The Wasatch County Council finally granted the petition to incorporate Independence on April 2, 2008.[5]


Historical population
Census Pop.
2019 (est.)198[4]20.7%
U.S. Decennial Census[14]

At Independence's incorporation, the Utah Population Estimates Committee produced an official population estimate of 117.[15] Many of the residents live on land that has been in their families for generations.[9]

As of the census of 2010, there were 164 people living in the town.[3] There were 66 housing units. The racial makeup of the town was 98.2% White, 0.6% Asian, 0.6% from some other race, and 0.6% from two or more races. Hispanic or Latino of any race were 9.8% of the population.

See alsoEdit


  1. ^ "2019 U.S. Gazetteer Files". United States Census Bureau. Retrieved August 7, 2020.
  2. ^ a b c U.S. Geological Survey Geographic Names Information System: Town of Independence
  3. ^ a b "American FactFinder". United States Census Bureau. Archived from the original on February 12, 2020. Retrieved July 20, 2012.
  4. ^ a b "Population and Housing Unit Estimates". United States Census Bureau. May 24, 2020. Retrieved May 27, 2020.
  5. ^ a b Palmer, Rebecca Palmer (April 9, 2008). "Wasatch County town of Independence to be incorporated". Deseret News. Salt Lake City: Deseret Digital Media. Retrieved September 28, 2009.
  6. ^ a b "H.B. 466—Incorporation of a Town Amendments". Utah State Legislature. 2007. Retrieved September 29, 2009.
  7. ^ a b Dougherty, Joseph M. (December 18, 2007). "Petition filed to create 3rd new city in Wasatch". Deseret News. Salt Lake City: Deseret Digital Media. Retrieved September 28, 2009.
  8. ^ Stolz, Martin (July 24, 2007). "In Utah, a 'Company Town' Means Just That". The New York Times. New York City. Retrieved September 29, 2009.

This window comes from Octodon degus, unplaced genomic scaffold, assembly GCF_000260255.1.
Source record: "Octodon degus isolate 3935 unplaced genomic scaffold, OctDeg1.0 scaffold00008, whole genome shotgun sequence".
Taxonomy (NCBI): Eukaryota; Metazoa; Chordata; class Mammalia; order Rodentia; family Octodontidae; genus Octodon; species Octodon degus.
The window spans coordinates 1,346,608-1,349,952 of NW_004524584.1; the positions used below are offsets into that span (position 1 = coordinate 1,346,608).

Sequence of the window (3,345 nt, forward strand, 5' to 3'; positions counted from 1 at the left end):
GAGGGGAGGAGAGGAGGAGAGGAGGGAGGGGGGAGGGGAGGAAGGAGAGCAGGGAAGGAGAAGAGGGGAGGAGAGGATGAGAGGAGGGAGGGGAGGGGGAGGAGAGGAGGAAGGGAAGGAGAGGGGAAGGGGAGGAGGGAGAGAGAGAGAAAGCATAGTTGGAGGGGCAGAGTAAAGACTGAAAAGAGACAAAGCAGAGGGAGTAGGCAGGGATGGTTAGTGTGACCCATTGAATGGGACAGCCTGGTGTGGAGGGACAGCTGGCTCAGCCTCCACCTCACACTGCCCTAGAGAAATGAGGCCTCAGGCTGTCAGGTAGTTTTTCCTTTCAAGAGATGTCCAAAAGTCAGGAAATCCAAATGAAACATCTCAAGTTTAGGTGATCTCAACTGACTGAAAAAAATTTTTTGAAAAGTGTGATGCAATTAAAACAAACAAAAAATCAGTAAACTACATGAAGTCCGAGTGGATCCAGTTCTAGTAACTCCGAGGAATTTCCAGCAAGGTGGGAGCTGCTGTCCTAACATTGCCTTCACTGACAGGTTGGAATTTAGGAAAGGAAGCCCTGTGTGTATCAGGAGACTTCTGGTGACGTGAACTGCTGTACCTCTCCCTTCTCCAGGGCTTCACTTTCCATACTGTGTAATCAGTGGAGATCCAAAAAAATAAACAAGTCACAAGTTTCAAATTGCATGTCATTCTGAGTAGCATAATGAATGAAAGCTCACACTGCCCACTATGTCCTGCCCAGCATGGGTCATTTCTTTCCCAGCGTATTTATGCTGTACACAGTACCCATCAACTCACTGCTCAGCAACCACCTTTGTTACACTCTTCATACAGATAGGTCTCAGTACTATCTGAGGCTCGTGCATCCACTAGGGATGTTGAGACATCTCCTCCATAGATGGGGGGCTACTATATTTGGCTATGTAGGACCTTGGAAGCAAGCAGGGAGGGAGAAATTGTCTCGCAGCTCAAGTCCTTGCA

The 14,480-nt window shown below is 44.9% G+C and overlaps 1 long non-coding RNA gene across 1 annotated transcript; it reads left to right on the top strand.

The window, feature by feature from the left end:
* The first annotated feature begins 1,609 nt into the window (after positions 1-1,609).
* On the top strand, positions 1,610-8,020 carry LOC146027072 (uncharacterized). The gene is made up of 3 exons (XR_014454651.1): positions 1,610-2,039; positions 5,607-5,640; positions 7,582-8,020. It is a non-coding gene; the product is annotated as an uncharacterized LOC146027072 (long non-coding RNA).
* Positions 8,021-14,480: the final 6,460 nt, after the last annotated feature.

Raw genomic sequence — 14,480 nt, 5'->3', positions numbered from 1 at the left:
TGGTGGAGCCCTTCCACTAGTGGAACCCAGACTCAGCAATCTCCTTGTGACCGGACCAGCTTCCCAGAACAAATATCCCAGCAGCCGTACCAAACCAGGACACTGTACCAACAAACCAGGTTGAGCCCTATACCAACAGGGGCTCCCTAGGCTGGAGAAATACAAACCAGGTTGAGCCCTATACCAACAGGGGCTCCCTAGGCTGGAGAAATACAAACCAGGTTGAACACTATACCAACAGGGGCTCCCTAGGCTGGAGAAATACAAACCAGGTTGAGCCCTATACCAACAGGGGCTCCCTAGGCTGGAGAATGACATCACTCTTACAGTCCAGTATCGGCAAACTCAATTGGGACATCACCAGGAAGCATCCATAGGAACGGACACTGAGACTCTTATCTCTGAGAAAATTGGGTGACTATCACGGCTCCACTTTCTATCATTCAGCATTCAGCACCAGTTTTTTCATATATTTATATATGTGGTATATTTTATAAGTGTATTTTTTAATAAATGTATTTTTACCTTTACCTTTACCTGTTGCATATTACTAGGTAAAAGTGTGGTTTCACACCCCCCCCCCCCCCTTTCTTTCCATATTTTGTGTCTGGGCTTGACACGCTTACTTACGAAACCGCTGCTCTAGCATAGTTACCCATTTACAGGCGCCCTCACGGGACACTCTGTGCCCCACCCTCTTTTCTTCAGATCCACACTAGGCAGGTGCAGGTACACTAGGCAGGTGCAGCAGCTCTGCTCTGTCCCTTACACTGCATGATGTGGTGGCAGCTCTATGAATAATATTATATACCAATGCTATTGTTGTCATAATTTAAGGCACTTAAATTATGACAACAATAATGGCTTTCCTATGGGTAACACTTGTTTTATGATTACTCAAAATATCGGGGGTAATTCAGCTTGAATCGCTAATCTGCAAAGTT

9. ^ a b Palmer, Rebecca (February 14, 2008). "Wasatch County Council votes against creation of 2 new towns". Deseret News. Salt Lake City: Deseret Digital Media. Retrieved September 28, 2009.
  10. ^ a b Smart, Christopher (March 5, 2008). "Senate OKs town-incorporation bill". The Salt Lake Tribune. Salt Lake City: Brian Huntsman. Retrieved July 26, 2017.
  11. ^ "H.B. 164—Town Incorporation Process Amendments". Utah State Legislature. 2008. Retrieved September 29, 2009.
  12. ^ "Mayor, town council selection delayed in Wasatch County". Deseret News. Salt Lake City: Deseret Digital Media. May 8, 2008. Retrieved July 26, 2017.
  13. ^ "Background". Powder Mountain Citizen's Rights Coalition. Retrieved December 3, 2009.[permanent dead link]
  14. ^ "Census of Population and Housing". United States Census Bureau. Retrieved June 4, 2015 – via
  15. ^ "GOPB DEA Sub County Estimates". Governor's Office of Planning and Budget – State of Utah. 2008. Archived from the original on September 1, 2009. Retrieved September 29, 2009 – via

External linksEdit